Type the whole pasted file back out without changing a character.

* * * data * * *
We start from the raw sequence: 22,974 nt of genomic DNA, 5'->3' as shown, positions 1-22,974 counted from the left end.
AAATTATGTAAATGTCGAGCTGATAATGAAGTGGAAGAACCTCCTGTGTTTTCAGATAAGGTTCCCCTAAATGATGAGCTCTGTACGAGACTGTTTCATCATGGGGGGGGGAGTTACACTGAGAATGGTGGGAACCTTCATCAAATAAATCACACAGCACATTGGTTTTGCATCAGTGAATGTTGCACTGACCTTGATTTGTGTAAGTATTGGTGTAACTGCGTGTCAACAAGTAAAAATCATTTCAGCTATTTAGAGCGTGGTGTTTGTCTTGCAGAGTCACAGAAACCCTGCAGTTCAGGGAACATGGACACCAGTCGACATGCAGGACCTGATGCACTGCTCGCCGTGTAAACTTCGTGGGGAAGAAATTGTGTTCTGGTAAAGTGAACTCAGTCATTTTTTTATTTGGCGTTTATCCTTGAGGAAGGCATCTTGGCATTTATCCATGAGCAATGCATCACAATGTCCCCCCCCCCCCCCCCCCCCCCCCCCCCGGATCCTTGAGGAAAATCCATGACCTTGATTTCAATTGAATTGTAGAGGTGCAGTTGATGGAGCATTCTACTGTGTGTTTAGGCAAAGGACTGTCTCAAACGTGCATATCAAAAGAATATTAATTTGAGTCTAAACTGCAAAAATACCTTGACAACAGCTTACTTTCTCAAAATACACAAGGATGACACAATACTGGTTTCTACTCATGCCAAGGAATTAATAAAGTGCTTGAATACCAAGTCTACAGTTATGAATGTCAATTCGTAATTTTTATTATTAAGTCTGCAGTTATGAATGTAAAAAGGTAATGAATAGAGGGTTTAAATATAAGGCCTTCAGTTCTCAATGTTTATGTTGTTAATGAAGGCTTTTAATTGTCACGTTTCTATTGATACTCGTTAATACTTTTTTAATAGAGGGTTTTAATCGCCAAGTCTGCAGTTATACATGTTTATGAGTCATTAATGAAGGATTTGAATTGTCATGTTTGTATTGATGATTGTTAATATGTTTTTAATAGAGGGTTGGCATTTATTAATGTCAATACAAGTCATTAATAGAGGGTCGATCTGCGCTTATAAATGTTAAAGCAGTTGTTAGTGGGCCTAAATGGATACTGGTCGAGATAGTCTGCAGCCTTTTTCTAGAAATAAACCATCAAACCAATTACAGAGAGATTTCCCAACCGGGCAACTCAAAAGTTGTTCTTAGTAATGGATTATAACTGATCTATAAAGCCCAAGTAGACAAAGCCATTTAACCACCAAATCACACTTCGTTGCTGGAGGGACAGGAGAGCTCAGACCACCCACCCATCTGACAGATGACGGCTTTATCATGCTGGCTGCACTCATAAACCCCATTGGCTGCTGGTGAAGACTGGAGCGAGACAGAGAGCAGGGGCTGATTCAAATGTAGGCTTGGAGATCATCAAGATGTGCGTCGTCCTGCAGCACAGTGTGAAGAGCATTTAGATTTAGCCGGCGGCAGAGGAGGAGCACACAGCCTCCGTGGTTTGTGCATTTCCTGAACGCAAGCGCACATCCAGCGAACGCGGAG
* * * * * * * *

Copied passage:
We start from the raw sequence: 22,974 nt of genomic DNA, 5'->3' as shown, positions 1-22,974 counted from the left end.
AAATTATGTAAATGTCGAGCTGATAATGAAGTGGAAGAACCTCCTGTGTTTTCAGATAAGGTTCCCCTAAATGATGAGCTCTGTACGAGACTGTTTCATCATGGGGGGGGGAGTTACACTGAGAATGGTGGGAACCTTCATCAAATAAATCACACAGCACATTGGTTTTGCATCAGTGAATGTTGCACTGACCTTGATTTGTGTAAGTATTGGTGTAACTGCGTGTCAACAAGTAAAAATCATTTCAGCTATTTAGAGCGTGGTGTTTGTCTTGCAGAGTCACAGAAACCCTGCAGTTCAGGGAACATGGACACCAGTCGACATGCAGGACCTGATGCACTGCTCGCCGTGTAAACTTCGTGGGGAAGAAATTGTGTTCTGGTAAAGTGAACTCAGTCATTTTTTTATTTGGCGTTTATCCTTGAGGAAGGCATCTTGGCATTTATCCATGAGCAATGCATCACAATGTCCCCCCCCCCCCCCCCCCCCCCCCCCCCGGATCCTTGAGGAAAATCCATGACCTTGATTTCAATTGAATTGTAGAGGTGCAGTTGATGGAGCATTCTACTGTGTGTTTAGGCAAAGGACTGTCTCAAACGTGCATATCAAAAGAATATTAATTTGAGTCTAAACTGCAAAAATACCTTGACAACAGCTTACTTTCTCAAAATACACAAGGATGACACAATACTGGTTTCTACTCATGCCAAGGAATTAATAAAGTGCTTGAATACCAAGTCTACAGTTATGAATGTCAATTCGTAATTTTTATTATTAAGTCTGCAGTTATGAATGTAAAAAGGTAATGAATAGAGGGTTTAAATATAAGGCCTTCAGTTCTCAATGTTTATGTTGTTAATGAAGGCTTTTAATTGTCACGTTTCTATTGATACTCGTTAATACTTTTTTAATAGAGGGTTTTAATCGCCAAGTCTGCAGTTATACATGTTTATGAGTCATTAATGAAGGATTTGAATTGTCATGTTTGTATTGATGATTGTTAATATGTTTTTAATAGAGGGTTGGCATTTATTAATGTCAATACAAGTCATTAATAGAGGGTCGATCTGCGCTTATAAATGTTAAAGCAGTTGTTAGTGGGCCTAAATGGATACTGGTCGAGATAGTCTGCAGCCTTTTTCTAGAAATAAACCATCAAACCAATTACAGAGAGATTTCCCAACCGGGCAACTCAAAAGTTGTTCTTAGTAATGGATTATAACTGATCTATAAAGCCCAAGTAGACAAAGCCATTTAACCACCAAATCACACTTCGTTGCTGGAGGGACAGGAGAGCTCAGACCACCCACCCATCTGACAGATGACGGCTTTATCATGCTGGCTGCACTCATAAACCCCATTGGCTGCTGGTGAAGACTGGAGCGAGACAGAGAGCAGGGGCTGATTCAAATGTAGGCTTGGAGATCATCAAGATGTGCGTCGTCCTGCAGCACAGTGTGAAGAGCATTTAGATTTAGCCGGCGGCAGAGGAGGAGCACACAGCCTCCGTGGTTTGTGCATTTCCTGAACGCAAGCGCACATCCAGCGAACGCGGAG